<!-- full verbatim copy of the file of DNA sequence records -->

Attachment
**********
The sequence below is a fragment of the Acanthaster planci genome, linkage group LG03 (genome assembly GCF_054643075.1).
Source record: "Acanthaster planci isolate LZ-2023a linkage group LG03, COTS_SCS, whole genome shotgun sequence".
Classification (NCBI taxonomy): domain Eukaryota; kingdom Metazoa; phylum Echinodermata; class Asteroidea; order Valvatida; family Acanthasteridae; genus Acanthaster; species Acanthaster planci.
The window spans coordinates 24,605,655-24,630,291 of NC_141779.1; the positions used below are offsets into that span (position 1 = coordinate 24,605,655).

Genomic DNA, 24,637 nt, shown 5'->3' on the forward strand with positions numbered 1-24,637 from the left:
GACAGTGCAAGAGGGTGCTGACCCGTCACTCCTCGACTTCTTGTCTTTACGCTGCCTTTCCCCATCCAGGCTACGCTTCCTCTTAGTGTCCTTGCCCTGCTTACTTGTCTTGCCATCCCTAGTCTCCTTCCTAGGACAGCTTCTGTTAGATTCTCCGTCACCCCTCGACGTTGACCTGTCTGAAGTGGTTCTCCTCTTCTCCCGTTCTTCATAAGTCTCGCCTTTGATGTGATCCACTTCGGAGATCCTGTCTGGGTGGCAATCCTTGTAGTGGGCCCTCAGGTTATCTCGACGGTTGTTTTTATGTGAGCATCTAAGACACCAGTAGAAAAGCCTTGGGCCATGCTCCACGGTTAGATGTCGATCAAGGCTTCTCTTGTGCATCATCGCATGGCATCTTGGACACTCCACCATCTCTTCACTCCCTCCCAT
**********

The sequence below is a fragment of the Acanthaster planci genome, linkage group LG03 (genome assembly GCF_054643075.1).
Source record: "Acanthaster planci isolate LZ-2023a linkage group LG03, COTS_SCS, whole genome shotgun sequence".
Classification (NCBI taxonomy): domain Eukaryota; kingdom Metazoa; phylum Echinodermata; class Asteroidea; order Valvatida; family Acanthasteridae; genus Acanthaster; species Acanthaster planci.
The window spans coordinates 24,605,655-24,630,291 of NC_141779.1; the positions used below are offsets into that span (position 1 = coordinate 24,605,655).

Genomic DNA, 24,637 nt, shown 5'->3' on the forward strand with positions numbered 1-24,637 from the left:
GACAGTGCAAGAGGGTGCTGACCCGTCACTCCTCGACTTCTTGTCTTTACGCTGCCTTTCCCCATCCAGGCTACGCTTCCTCTTAGTGTCCTTGCCCTGCTTACTTGTCTTGCCATCCCTAGTCTCCTTCCTAGGACAGCTTCTGTTAGATTCTCCGTCACCCCTCGACGTTGACCTGTCTGAAGTGGTTCTCCTCTTCTCCCGTTCTTCATAAGTCTCGCCTTTGATGTGATCCACTTCGGAGATCCTGTCTGGGTGGCAATCCTTGTAGTGGGCCCTCAGGTTATCTCGACGGTTGTTTTTATGTGAGCATCTAAGACACCAGTAGAAAAGCCTTGGGCCATGCTCCACGGTTAGATGTCGATCAAGGCTTCTCTTGTGCATCATCGCATGGCATCTTGGACACTCCACCATCTCTTCACTCCCTCCCAT